Chris at Emergent Chaos illustrates his reason for "going to war" against corporations that are (presumably, but not really) complicit in allowing credit card numbers to be stolen – because it doesn’t hit their bottom line hard enough. The real problem is that it doesn’t hit our (individual) bottom line hard enough. To wit:
"…TJX executives said that store traffic through the end of January hasn’t suffered since its Jan. 17 announcement of the security breach."
Chris’ flawed assertion simply assumes that everyone cares as much as he does that some entity’s credit instrument which was issued to him would be compromised. But the quote above is evidence that this isn’t the case; people are willing to accept the risk, even in the face of multiple shopping and payment alternatives. (There is an entire body of literature around the notion of risk vs. reward that applies here. See, for example, Slovic, et. al. "How Safe is Safe Enough?").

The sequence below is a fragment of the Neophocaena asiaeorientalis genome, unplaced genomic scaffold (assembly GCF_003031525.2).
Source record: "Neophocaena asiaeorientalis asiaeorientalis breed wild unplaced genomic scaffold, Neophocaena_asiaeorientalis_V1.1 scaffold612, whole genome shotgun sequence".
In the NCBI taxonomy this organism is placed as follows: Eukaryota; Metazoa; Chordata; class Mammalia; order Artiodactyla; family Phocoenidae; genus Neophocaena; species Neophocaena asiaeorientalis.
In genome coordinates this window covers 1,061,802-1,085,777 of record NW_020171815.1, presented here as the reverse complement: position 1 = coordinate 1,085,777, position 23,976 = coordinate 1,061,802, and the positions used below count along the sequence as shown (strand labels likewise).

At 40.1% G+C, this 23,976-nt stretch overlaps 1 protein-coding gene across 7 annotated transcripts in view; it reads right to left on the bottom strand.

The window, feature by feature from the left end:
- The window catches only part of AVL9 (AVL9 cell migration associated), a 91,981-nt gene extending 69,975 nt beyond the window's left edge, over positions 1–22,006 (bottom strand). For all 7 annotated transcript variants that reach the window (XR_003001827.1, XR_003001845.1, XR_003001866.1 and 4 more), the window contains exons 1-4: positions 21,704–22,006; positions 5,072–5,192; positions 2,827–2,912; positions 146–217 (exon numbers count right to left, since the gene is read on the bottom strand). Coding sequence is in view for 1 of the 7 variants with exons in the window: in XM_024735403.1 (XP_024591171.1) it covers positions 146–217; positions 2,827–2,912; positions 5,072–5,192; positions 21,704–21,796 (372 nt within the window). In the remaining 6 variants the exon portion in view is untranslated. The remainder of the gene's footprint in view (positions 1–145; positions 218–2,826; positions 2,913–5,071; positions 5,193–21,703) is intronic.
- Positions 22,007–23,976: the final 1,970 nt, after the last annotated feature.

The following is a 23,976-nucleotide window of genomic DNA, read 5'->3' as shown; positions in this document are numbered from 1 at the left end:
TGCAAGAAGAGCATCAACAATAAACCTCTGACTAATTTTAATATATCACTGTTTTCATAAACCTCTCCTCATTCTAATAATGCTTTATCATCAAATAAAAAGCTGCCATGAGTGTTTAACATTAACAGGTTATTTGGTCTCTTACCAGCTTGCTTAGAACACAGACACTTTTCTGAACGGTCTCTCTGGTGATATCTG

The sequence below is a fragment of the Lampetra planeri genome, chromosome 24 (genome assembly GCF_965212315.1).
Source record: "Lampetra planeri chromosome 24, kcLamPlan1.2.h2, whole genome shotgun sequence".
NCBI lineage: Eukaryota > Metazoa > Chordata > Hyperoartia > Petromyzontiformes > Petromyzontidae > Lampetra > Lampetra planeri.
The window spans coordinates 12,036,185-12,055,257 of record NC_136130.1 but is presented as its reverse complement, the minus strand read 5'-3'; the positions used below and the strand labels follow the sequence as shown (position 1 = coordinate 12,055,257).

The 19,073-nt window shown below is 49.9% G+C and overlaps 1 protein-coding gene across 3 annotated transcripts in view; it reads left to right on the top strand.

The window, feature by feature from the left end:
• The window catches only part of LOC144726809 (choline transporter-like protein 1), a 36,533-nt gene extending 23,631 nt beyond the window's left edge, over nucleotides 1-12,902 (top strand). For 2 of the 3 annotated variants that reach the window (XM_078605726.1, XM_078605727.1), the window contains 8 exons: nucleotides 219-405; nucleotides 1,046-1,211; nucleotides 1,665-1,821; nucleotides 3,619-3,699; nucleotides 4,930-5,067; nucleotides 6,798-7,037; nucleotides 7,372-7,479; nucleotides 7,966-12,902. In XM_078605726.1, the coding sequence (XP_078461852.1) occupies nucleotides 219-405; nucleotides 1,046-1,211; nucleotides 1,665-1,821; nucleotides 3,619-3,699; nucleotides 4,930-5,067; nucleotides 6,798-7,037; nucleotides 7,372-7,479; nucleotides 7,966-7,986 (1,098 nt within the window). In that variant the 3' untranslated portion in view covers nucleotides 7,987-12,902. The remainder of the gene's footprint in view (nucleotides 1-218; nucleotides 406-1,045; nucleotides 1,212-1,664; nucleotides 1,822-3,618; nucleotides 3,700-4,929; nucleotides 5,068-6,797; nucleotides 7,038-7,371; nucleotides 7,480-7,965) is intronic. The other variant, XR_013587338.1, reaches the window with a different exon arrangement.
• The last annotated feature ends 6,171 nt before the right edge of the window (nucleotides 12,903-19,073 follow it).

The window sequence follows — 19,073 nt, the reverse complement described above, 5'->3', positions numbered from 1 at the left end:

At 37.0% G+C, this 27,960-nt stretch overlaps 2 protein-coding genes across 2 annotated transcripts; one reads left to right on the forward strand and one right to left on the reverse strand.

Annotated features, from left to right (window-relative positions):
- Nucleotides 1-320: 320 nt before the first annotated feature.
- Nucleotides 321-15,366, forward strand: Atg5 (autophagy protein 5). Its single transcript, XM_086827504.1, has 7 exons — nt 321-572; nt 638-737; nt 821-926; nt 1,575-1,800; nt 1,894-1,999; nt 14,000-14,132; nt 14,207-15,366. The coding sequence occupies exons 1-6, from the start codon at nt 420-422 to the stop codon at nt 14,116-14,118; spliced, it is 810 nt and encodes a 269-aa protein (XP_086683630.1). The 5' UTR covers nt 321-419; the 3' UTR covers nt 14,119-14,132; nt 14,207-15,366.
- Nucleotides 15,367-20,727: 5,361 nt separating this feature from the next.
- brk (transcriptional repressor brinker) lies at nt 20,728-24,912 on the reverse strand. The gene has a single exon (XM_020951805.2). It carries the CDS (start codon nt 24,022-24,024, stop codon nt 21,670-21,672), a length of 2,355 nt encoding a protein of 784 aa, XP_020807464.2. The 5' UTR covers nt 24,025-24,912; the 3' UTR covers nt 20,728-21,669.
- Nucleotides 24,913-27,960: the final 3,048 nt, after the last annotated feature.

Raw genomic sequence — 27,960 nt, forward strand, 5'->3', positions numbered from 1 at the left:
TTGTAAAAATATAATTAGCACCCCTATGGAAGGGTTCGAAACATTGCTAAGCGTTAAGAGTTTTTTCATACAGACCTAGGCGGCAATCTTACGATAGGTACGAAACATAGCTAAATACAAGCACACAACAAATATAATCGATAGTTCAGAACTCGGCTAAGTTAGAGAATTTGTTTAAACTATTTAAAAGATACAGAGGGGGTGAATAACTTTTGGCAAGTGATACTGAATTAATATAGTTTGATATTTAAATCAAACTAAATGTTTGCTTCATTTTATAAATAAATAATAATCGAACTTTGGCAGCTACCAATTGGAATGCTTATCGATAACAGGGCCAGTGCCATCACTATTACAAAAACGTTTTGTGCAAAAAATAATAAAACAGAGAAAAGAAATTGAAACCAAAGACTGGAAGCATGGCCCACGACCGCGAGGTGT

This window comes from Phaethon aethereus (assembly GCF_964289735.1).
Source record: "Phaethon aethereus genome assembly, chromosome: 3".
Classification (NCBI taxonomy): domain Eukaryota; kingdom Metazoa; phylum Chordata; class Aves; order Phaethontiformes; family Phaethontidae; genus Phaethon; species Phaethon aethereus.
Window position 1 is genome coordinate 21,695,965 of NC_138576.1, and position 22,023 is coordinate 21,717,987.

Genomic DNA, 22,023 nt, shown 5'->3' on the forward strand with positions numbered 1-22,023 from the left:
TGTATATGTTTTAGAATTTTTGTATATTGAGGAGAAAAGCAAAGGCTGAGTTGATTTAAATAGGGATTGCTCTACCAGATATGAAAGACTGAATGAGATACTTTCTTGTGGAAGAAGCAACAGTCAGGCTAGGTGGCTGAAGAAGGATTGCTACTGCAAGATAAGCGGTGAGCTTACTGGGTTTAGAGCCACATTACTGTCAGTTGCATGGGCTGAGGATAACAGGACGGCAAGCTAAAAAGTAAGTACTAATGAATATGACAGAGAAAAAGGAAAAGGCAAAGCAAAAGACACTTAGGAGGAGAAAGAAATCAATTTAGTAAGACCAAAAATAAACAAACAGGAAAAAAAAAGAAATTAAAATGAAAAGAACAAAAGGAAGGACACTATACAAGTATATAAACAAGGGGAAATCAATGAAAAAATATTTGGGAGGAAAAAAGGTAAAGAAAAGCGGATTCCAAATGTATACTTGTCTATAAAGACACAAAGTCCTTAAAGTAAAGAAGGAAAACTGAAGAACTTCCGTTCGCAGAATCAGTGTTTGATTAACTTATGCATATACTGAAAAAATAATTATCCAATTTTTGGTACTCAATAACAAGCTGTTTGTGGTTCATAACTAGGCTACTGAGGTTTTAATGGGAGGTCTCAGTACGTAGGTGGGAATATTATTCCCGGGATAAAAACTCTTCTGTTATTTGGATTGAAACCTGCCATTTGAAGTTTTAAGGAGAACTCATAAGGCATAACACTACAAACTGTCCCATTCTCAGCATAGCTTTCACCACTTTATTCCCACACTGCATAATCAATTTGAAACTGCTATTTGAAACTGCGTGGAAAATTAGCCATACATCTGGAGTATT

Chris’ fight is really against the establishment. For credit cards specifically and many debit cards generally, the burden of cost is the bank and/or card issuer. (It may be interesting to note that today there was a WSJ article talking about a bill in Massachusetts to assign the costs to the retailers that get hacked). Sure, we all pay a little, and those who get compromised pay even more (in the form of personal overhead), but it all appears to be reasonable for many (most?) folks.
To the extent that any of this information can be leveraged into more significant attacks against identities, again Chris’ target is misplaced. In this case, the folks who accept this type of information for identity validation – information that is routinely shared to the tune of four billion transactions in a year – should be the real target.
I have great news, Chris – you don’t have to fight. If the risk is too high from your perspective, you can simply opt out – credit cards are not a requirement in our society, they are a luxury.